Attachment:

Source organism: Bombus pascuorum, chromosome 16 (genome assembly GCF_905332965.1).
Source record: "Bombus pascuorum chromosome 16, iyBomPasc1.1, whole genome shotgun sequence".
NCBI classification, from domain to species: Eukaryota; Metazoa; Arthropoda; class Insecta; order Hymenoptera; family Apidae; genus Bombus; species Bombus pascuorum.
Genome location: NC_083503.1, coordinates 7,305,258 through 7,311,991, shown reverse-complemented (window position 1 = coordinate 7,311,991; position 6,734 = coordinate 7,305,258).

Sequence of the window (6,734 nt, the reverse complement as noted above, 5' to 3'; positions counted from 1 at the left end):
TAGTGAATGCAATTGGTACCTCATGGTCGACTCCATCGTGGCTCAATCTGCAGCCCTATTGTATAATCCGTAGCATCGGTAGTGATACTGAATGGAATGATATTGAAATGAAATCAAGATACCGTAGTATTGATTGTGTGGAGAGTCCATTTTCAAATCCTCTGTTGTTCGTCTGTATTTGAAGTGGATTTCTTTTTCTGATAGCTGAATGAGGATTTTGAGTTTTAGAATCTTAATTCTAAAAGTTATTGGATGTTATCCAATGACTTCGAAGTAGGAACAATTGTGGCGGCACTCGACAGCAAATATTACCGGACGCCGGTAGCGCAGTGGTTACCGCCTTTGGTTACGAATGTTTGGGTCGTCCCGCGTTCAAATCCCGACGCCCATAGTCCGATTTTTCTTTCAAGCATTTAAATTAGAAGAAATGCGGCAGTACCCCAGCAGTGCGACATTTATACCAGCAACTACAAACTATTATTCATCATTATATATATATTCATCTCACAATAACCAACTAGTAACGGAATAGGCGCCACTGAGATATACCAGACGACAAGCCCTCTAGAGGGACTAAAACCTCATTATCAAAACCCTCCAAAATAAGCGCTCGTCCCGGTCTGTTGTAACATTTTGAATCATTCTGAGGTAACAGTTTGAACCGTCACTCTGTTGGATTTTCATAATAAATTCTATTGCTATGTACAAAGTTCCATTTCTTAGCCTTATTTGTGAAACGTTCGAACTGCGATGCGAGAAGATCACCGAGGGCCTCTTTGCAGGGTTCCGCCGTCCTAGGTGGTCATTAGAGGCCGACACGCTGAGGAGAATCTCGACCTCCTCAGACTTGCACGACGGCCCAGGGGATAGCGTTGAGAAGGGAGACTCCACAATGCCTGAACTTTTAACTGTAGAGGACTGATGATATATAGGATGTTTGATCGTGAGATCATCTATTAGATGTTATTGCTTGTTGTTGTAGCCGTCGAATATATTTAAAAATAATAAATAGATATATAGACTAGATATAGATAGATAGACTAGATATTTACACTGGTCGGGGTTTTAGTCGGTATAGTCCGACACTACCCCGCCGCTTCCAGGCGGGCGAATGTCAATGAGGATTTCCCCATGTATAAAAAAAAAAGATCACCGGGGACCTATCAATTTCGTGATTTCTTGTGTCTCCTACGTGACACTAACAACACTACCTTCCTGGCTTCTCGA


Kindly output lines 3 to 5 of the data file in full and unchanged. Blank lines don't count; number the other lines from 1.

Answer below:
NCBI classification, from domain to species: Eukaryota; Metazoa; Arthropoda; class Insecta; order Hymenoptera; family Apidae; genus Bombus; species Bombus pascuorum.
Genome location: NC_083503.1, coordinates 7,305,258 through 7,311,991, shown reverse-complemented (window position 1 = coordinate 7,311,991; position 6,734 = coordinate 7,305,258).

Sequence of the window (6,734 nt, the reverse complement as noted above, 5' to 3'; positions counted from 1 at the left end):